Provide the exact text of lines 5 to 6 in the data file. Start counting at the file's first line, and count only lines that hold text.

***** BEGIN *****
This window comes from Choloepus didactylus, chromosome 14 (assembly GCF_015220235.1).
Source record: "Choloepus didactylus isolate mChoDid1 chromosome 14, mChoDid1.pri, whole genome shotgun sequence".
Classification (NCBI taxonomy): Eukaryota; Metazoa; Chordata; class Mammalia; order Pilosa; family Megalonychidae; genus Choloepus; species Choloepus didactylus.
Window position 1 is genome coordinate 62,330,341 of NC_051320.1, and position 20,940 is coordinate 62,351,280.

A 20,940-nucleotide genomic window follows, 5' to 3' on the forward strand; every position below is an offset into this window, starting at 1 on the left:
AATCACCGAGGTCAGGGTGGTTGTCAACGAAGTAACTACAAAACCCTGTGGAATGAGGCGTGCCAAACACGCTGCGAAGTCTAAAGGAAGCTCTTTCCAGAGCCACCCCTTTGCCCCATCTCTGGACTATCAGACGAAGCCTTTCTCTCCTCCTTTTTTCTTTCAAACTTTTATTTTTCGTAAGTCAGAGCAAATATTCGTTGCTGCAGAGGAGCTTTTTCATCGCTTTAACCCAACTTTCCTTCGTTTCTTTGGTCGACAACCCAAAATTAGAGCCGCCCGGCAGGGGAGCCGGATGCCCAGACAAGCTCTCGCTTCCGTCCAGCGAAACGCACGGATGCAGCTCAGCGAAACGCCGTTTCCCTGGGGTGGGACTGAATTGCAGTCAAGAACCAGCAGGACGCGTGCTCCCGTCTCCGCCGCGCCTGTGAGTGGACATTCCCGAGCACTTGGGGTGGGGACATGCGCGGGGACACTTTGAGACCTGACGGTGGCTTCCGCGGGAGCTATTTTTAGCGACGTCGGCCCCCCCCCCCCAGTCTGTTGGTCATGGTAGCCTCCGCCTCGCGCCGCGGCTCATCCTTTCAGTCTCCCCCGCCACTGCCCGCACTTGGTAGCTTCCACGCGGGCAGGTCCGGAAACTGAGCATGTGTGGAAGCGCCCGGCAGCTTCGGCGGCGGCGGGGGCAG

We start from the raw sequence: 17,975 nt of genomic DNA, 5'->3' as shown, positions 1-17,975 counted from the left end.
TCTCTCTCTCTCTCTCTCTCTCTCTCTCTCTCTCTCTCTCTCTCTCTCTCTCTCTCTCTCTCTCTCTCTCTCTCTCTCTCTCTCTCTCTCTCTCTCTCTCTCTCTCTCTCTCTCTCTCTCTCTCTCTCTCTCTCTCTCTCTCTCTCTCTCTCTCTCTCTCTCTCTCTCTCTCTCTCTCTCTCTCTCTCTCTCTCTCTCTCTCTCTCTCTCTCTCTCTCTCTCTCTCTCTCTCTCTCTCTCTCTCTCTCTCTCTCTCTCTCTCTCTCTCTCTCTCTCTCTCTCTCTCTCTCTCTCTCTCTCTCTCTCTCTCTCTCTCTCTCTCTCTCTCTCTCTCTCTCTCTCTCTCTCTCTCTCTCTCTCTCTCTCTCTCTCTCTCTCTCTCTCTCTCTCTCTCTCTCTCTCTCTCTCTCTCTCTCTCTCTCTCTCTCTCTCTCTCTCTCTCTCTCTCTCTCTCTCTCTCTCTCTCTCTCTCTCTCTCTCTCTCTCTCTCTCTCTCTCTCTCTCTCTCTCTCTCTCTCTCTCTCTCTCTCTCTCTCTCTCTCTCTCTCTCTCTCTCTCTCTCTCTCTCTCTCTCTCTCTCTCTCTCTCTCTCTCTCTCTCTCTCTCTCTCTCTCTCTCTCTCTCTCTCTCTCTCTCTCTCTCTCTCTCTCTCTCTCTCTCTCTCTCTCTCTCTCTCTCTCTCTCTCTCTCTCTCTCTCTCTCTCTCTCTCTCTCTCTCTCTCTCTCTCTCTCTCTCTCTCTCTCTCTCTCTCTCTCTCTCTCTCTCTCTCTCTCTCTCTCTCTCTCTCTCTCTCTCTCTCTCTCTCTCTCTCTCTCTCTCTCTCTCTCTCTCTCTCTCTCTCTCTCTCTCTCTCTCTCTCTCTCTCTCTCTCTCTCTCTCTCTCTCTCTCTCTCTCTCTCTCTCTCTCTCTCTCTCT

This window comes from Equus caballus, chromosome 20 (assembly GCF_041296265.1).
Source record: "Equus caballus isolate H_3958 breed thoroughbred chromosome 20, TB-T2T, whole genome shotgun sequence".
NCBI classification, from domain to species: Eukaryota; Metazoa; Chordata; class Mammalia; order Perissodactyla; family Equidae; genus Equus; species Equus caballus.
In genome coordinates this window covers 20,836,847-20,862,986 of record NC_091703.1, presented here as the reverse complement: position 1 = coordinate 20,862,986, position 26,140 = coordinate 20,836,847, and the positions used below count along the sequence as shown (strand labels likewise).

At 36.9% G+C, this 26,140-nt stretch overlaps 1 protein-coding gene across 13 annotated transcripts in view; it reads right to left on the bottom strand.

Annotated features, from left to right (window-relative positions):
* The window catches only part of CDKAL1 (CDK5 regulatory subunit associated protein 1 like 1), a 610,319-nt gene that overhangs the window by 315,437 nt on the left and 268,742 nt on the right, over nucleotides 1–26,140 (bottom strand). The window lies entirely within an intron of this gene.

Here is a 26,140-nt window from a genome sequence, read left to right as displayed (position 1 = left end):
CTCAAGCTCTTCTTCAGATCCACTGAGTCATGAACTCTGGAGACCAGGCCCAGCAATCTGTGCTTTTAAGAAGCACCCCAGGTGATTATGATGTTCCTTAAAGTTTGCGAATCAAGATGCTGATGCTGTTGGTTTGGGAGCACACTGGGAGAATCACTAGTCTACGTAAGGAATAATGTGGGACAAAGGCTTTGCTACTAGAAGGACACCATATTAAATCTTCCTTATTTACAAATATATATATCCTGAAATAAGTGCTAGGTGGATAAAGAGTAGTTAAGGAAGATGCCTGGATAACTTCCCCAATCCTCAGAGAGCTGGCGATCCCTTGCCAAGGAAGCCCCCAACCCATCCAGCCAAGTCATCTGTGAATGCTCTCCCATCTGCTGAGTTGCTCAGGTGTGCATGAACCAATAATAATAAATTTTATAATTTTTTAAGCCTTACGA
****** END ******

A 20,940-nucleotide genomic window follows, 5' to 3' on the forward strand; every position below is an offset into this window, starting at 1 on the left:
AATCACCGAGGTCAGGGTGGTTGTCAACGAAGTAACTACAAAACCCTGTGGAATGAGGCGTGCCAAACACGCTGCGAAGTCTAAAGGAAGCTCTTTCCAGAGCCACCCCTTTGCCCCATCTCTGGACTATCAGACGAAGCCTTTCTCTCCTCCTTTTTTCTTTCAAACTTTTATTTTTCGTAAGTCAGAGCAAATATTCGTTGCTGCAGAGGAGCTTTTTCATCGCTTTAACCCAACTTTCCTTCGTTTCTTTGGTCGACAACCCAAAATTAGAGCCGCCCGGCAGGGGAGCCGGATGCCCAGACAAGCTCTCGCTTCCGTCCAGCGAAACGCACGGATGCAGCTCAGCGAAACGCCGTTTCCCTGGGGTGGGACTGAATTGCAGTCAAGAACCAGCAGGACGCGTGCTCCCGTCTCCGCCGCGCCTGTGAGTGGACATTCCCGAGCACTTGGGGTGGGGACATGCGCGGGGACACTTTGAGACCTGACGGTGGCTTCCGCGGGAGCTATTTTTAGCGACGTCGGCCCCCCCCCCCCAGTCTGTTGGTCATGGTAGCCTCCGCCTCGCGCCGCGGCTCATCCTTTCAGTCTCCCCCGCCACTGCCCGCACTTGGTAGCTTCCACGCGGGCAGGTCCGGAAACTGAGCATGTGTGGAAGCGCCCGGCAGCTTCGGCGGCGGCGGGGGCAG